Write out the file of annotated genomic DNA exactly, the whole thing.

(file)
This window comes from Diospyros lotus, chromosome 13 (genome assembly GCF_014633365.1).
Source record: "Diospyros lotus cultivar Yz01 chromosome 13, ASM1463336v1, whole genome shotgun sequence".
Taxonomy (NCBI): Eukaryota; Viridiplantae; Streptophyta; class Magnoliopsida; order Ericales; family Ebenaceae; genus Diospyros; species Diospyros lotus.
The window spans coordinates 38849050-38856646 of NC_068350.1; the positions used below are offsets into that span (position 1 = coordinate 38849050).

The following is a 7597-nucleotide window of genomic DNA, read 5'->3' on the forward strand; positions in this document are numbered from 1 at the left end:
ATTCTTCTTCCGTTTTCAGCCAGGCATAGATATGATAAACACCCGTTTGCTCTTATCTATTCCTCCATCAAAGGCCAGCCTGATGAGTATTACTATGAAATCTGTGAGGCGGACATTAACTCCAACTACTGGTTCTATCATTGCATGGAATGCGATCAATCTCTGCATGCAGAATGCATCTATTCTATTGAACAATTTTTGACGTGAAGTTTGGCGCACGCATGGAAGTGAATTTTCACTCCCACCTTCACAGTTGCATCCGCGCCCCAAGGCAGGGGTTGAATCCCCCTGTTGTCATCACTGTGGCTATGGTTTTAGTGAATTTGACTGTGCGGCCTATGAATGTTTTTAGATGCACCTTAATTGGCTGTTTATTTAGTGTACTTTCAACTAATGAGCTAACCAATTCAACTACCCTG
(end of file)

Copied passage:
This window comes from Diospyros lotus, chromosome 13 (genome assembly GCF_014633365.1).
Source record: "Diospyros lotus cultivar Yz01 chromosome 13, ASM1463336v1, whole genome shotgun sequence".
Taxonomy (NCBI): Eukaryota; Viridiplantae; Streptophyta; class Magnoliopsida; order Ericales; family Ebenaceae; genus Diospyros; species Diospyros lotus.
The window spans coordinates 38849050-38856646 of NC_068350.1; the positions used below are offsets into that span (position 1 = coordinate 38849050).

The following is a 7597-nucleotide window of genomic DNA, read 5'->3' on the forward strand; positions in this document are numbered from 1 at the left end:
ATTCTTCTTCCGTTTTCAGCCAGGCATAGATATGATAAACACCCGTTTGCTCTTATCTATTCCTCCATCAAAGGCCAGCCTGATGAGTATTACTATGAAATCTGTGAGGCGGACATTAACTCCAACTACTGGTTCTATCATTGCATGGAATGCGATCAATCTCTGCATGCAGAATGCATCTATTCTATTGAACAATTTTTGACGTGAAGTTTGGCGCACGCATGGAAGTGAATTTTCACTCCCACCTTCACAGTTGCATCCGCGCCCCAAGGCAGGGGTTGAATCCCCCTGTTGTCATCACTGTGGCTATGGTTTTAGTGAATTTGACTGTGCGGCCTATGAATGTTTTTAGATGCACCTTAATTGGCTGTTTATTTAGTGTACTTTCAACTAATGAGCTAACCAATTCAACTACCCTG